Our integrated team of Army, Air Force, Civilians, Contractors and Volunteers live up to, and role model, who we are. We are part of a rich history here at BAMC that dates back to 1879 when the first Post Hospital opened as a small medical dispensary located in a single-story wooden building. During the early years, the Post Hospital was in temporary structures, and it was not until 1886 that the first permanent hospital was built. In 1908, an 84-bed Station Hospital was constructed on the west side of the post.Fort Sam Houston changed from an Infantry to a medical Post.

In 1929, Brig. Gen. Roger Brooke assumed command of the Station Hospital, a position he held until 1933. Brooke is credited with instituting the first routine chest X-ray in military medicine. In July 1936, the cornerstone was laid for the construction of a replacement Station Hospital. By November 1938, the new 418-bed hospital was operational, having cost $3 million dollars. The new hospital was the first in a series of moves which changed Fort Sam Houston from an Infantry to a Medical Post.

In 1941, BAMC prepared for an overwhelming flow of casualties from World War II battlefields by converting a 220-person enlisted barracks into additional patient wards. This facility provided care to wounded Soldiers and would later become BAMC Headquarters. In 1942, the Station Hospital was renamed Brooke General Hospital in Brooke's honor. In 1945, BAMC converted a field artillery barracks into a convalescent unit to accommodate the flow of casualties from the war. This building later became Beach Pavilion which housed a substantial portion of BAMC assets to include patient wards and specialty clinics.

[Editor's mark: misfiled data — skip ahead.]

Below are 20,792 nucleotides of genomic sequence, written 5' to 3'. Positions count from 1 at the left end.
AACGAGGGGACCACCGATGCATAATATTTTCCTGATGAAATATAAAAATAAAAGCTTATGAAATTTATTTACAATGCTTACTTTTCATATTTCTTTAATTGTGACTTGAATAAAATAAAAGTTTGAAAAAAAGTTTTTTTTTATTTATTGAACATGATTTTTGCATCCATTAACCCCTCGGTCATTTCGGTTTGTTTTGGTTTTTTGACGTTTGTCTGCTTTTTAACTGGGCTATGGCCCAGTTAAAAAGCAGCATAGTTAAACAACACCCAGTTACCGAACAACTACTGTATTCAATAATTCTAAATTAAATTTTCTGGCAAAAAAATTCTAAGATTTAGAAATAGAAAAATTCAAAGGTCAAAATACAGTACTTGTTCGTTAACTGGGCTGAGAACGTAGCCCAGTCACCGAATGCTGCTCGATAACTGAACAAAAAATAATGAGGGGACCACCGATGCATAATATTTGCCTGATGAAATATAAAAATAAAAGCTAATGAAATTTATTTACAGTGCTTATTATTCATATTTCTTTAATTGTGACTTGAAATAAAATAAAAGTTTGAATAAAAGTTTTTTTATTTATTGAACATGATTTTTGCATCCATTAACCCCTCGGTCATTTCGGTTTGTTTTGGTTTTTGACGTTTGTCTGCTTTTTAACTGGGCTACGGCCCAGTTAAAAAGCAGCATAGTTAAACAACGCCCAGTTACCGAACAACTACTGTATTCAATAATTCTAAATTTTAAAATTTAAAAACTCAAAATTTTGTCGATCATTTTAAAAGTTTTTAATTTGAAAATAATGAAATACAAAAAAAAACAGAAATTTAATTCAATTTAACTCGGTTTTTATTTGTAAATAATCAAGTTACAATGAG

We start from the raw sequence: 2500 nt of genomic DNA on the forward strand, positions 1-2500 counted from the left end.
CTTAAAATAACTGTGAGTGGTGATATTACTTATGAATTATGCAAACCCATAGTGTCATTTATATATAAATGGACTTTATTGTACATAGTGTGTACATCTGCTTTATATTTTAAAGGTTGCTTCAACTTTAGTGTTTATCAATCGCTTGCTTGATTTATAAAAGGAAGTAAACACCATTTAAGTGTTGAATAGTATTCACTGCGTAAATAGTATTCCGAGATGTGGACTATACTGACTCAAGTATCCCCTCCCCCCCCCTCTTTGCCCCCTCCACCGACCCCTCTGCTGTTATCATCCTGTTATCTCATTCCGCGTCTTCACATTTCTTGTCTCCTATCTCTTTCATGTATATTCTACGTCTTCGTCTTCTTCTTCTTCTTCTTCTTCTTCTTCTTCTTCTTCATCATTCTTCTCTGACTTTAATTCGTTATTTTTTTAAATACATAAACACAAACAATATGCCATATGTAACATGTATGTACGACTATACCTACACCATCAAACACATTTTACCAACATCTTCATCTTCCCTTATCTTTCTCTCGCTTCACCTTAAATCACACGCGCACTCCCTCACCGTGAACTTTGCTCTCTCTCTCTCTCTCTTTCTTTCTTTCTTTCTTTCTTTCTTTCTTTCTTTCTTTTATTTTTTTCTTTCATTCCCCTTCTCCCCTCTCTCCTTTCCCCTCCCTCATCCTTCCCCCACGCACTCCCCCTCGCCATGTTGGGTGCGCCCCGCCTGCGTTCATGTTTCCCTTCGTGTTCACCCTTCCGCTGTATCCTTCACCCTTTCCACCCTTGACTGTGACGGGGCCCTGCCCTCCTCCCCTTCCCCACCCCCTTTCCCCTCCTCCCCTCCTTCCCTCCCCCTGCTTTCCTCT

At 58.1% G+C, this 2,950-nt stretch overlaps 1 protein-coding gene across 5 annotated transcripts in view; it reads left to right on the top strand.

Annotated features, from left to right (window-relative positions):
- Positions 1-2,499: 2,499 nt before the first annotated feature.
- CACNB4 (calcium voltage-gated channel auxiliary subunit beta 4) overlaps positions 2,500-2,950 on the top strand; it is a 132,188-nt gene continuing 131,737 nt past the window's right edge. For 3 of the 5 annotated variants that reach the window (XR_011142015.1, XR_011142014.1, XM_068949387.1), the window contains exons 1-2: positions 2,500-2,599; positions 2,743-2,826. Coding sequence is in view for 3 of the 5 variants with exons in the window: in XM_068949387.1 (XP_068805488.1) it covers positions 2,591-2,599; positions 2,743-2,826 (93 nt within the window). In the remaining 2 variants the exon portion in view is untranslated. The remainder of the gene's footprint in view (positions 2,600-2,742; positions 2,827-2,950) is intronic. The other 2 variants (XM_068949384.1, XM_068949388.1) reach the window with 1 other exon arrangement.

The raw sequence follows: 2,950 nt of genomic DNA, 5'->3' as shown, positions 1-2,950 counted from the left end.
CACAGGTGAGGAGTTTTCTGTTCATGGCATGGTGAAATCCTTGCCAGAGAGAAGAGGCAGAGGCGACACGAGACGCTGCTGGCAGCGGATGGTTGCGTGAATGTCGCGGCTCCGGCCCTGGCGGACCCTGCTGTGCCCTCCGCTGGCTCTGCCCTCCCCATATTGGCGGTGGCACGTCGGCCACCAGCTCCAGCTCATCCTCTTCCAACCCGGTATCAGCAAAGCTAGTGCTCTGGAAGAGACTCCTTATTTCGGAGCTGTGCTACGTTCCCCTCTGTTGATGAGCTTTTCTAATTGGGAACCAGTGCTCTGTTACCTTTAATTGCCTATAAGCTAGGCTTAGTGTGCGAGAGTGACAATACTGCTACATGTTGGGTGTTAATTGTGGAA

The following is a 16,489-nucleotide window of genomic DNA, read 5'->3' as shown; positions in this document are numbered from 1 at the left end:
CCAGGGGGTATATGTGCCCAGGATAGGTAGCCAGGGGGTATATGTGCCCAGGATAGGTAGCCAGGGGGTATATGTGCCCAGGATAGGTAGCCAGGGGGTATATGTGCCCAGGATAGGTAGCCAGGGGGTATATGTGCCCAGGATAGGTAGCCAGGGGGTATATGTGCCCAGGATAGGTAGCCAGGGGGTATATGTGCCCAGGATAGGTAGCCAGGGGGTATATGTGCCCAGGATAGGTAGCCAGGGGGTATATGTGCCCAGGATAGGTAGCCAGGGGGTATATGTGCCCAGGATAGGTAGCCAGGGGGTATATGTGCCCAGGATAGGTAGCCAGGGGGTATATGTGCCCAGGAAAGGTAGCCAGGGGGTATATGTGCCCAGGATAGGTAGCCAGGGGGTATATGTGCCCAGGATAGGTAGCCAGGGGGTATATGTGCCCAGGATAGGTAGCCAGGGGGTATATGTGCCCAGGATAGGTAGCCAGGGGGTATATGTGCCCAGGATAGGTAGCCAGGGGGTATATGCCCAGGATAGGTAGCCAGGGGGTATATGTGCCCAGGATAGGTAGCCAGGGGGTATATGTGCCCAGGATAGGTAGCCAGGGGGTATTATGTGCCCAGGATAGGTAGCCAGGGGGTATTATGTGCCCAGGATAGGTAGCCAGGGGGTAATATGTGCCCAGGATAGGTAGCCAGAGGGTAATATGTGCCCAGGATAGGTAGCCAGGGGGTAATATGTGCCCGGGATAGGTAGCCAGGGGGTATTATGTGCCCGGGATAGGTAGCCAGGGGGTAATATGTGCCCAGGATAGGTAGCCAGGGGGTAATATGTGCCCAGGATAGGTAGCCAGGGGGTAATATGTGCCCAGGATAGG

In 1946, Fort Sam Houston was chosen as the new site for the U.S. Army Medical Field Service School. The decision to centralize the Army's medical research and training at one location resulted in the re-naming of Brooke General Hospital to Brooke Army Medical Center.

In September 1987, the official groundbreaking took place for the construction of a new hospital.

On July 18, 1995, ownership of the replacement hospital was given to the BAMC commander by the U.S. Army Corps of Engineers, during the key turnover ceremony.

On March 14, 1996, the new facility was officially dedicated and on April 13, BAMC opened for business with the transfer of inpatients from the "old" BAMC to the "new" BAMC.

On Dec. 8, 2008, a groundbreaking was held to recognize the commencement of 2005 Base Realignment and Closure (BRAC) construction and renovation of BAMC to build the 760,000-square-foot consolidated tower, 1,800,000-square-foot parking garage, and 22,400-square-foot central Energy Plant and renovate approximately 288,000 square feet of the existing BAMC facility.

Sept. 15, 2011, the San Antonio Military Health System began operations. The new organization will provide oversight to BAMC and WHASC and will have rotating Air Force and Army general officers as director and deputy director.


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Brooke Army Medical Center: A Historical Review